Call on Special Drawing Rights 12.7.20 Meeting Notes

Call on Special Drawing Rights 12.7.20 Meeting Notes



Nadia Daar - Oxfam

Chiara Mariotti  - Eurodad

Emma Burgisser – Bretton Woods Project

Alex Main  - CEPR

Stefano Prato - SID

Matti Kohonen - Christian Aid

Didier Jacobs - Oxfam

Dario Kenner – CAFOD

Jason Braganza - AFRODAD

Patricia Miranda - LATINDADD

Aldo Caliari - Jubilee USA

Zach Conti - Jubilee USA



  • Quick update on the US fronts and mild optimism on future developments
  • Up to this point, the US Treasury has been against a new SDR allocation, but the Biden administration is likely to be more open
    • Jubilee has been in contact with the transition team
    • The transition team is briefing nominee to Sec. of Treasury, Yellen, so in case of action this is one of her first. Treasury can support allocation of up to $648 bn (approx. dollar equivalent to IMF SDR quota) every five years – distributed in either one or more allocations. But to do that, Treasury must provide a 90-day notice to Congress.
  • Congress can authorize Treasury to support allocation that goes beyond that IMF Quota limit in a given five-year period. Early Congressional support for higher SDR allocation came from progressives, but has since garnered support from moderate Democrats and leadership too. Sen. Durbin has become an important supporter.
  • There is no Republican support in Congress for an allocation above the Treasury limit, but signs that some would have been inclined to support one under this Treasury’s leadership.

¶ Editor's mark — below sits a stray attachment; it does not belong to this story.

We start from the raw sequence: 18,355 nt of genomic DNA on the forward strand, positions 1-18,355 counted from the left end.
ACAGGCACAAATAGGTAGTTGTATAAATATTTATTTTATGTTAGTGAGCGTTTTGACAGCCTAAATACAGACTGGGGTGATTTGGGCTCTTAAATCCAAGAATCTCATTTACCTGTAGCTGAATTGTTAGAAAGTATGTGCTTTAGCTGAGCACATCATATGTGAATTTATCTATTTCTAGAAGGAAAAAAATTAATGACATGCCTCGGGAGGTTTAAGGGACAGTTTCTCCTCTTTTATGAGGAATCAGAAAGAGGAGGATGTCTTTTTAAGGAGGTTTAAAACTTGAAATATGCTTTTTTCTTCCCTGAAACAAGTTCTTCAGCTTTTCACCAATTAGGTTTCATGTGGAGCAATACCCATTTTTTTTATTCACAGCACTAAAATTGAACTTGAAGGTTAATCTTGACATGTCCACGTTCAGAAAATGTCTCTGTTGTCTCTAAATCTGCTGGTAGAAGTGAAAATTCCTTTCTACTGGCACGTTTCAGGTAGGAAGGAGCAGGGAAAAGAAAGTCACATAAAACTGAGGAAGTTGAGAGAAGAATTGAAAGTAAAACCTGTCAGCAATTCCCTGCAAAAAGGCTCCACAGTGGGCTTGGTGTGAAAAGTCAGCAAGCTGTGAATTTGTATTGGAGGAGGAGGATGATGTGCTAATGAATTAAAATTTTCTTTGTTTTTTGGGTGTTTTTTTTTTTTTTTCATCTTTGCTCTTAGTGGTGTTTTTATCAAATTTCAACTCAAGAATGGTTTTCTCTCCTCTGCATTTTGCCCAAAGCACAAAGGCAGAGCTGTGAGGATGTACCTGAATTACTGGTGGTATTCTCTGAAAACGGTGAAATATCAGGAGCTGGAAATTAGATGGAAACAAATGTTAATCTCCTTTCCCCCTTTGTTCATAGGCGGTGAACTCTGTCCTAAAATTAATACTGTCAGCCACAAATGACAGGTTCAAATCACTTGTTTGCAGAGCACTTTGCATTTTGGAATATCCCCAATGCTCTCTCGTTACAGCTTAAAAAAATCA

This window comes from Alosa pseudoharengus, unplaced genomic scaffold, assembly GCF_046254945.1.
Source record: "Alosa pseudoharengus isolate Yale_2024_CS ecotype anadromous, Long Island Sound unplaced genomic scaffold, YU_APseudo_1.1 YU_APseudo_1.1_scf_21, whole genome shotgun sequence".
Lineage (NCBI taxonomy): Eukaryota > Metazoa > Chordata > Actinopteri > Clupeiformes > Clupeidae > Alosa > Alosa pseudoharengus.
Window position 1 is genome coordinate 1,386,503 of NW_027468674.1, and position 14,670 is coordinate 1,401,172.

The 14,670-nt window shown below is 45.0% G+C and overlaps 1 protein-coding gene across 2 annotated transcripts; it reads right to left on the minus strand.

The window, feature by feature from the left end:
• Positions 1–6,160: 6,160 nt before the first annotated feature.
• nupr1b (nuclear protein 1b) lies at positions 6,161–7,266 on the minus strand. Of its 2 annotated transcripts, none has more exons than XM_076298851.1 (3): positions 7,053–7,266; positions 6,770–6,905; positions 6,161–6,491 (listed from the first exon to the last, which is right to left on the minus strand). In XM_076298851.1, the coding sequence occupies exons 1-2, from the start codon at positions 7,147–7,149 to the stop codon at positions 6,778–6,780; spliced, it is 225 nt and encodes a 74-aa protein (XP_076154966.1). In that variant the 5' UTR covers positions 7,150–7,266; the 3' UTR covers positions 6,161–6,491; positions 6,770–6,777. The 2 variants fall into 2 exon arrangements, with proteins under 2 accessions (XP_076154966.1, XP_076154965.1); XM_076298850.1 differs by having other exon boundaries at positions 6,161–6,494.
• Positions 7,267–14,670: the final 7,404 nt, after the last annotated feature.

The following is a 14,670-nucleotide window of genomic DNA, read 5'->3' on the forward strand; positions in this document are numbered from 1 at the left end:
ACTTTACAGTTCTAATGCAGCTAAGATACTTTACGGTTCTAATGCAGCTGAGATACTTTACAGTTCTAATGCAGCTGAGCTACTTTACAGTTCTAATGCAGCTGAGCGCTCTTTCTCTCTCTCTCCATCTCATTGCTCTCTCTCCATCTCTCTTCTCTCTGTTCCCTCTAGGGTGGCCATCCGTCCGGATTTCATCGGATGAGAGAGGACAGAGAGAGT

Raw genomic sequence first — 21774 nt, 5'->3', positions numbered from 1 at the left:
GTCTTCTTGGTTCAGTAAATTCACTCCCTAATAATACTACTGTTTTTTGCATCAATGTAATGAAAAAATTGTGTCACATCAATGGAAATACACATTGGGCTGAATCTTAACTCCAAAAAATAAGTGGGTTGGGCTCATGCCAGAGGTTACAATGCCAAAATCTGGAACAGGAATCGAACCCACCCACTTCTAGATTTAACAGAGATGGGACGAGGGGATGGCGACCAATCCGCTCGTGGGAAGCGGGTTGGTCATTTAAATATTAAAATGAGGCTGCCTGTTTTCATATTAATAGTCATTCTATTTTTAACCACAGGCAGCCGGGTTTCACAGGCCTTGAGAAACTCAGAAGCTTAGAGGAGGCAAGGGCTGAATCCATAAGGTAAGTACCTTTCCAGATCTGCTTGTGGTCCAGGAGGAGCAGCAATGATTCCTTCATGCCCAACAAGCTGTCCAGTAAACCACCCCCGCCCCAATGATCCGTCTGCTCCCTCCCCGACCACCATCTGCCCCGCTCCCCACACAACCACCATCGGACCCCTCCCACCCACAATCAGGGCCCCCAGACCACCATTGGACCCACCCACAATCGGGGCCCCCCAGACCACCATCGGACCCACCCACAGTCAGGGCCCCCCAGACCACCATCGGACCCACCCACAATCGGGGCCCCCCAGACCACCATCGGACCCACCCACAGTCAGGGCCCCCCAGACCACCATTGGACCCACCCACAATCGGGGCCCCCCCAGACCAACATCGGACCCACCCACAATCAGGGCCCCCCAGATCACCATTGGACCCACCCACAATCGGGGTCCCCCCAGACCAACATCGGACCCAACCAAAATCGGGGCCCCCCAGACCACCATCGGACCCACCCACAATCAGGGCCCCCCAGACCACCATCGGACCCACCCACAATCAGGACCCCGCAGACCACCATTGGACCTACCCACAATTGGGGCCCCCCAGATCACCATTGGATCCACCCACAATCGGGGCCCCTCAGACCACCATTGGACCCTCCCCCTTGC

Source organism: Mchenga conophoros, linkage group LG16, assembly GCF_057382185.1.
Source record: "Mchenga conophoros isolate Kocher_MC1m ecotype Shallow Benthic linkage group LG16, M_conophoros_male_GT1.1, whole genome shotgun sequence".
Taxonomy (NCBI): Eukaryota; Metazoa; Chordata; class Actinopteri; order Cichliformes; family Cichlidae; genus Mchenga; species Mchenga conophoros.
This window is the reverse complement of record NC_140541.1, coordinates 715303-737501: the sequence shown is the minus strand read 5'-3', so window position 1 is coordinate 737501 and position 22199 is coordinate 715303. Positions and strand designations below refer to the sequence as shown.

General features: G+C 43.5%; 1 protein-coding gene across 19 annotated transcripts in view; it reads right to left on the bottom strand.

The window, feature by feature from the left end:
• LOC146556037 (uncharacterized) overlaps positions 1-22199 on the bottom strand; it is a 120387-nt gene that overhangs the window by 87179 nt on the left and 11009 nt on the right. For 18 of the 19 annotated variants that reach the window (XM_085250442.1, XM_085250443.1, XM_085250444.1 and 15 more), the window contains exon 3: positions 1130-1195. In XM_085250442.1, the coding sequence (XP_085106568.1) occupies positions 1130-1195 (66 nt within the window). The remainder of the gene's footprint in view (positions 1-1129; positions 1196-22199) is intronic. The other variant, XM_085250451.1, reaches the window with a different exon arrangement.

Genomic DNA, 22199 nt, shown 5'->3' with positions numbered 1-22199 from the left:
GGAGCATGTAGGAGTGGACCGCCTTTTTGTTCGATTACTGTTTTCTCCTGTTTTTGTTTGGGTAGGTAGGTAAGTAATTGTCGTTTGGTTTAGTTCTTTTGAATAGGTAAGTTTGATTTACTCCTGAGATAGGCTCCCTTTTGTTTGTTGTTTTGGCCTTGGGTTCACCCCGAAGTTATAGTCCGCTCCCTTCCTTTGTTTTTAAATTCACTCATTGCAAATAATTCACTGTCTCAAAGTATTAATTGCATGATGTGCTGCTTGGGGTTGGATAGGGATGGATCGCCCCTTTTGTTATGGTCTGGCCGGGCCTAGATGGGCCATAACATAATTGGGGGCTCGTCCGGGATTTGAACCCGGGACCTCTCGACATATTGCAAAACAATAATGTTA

• Some are skeptical that it is possible to make multiple allocations, given all the moving pieces. There is shared agreement it will be strategic to continue ask for 'big' or at least as large as possible new issuance.
  • Generally Congress defers to the Treasury on SDR allocations but there is concern that in the current political climate, unless the Senate flips, it may block Treasury’s attempts at higher allocations.
  • There is some support from European countries - Germany supports a “moderate allocation” and France is on board for an allocation of around $500 bn. The UK states that it is not against a higher allocation but would rather focus on unused SDRs.
  • Italy, UK Japan - and possibly, more recently, France – have donated existing SDRs to PRGT.
  • Shared agreement that unused SDRs (“reallocation”) should be a separate issue from a new issuance – perhaps something to push after securing new issuance, to avoid confusing messages.
  • It is quite possible that European countries are strategically appearing more open to the idea than they actually are - instead hiding behind US opposition as reason to not support as strongly.
  • Need to keep an eye on India and evolution of different positions within the G20.
  • Role of Italian C20, more insights on G20 to come.
  • This may merit a broader campaign that targets even countries that appear supportive so as to not take any support for granted.
  • Lobbying the US government can be done not only from within the US, but also by getting both developed and developing countries’ governments to officially support a higher issuance and to call for US support as well.
  • It’d be good to get IMF to, behind the scenes, recommend a figure to G20 governments.
  • Will regroup in January after Georgia runoffs when the political landscape is more clear.
  • Nadia offered to organize a call with IMF.




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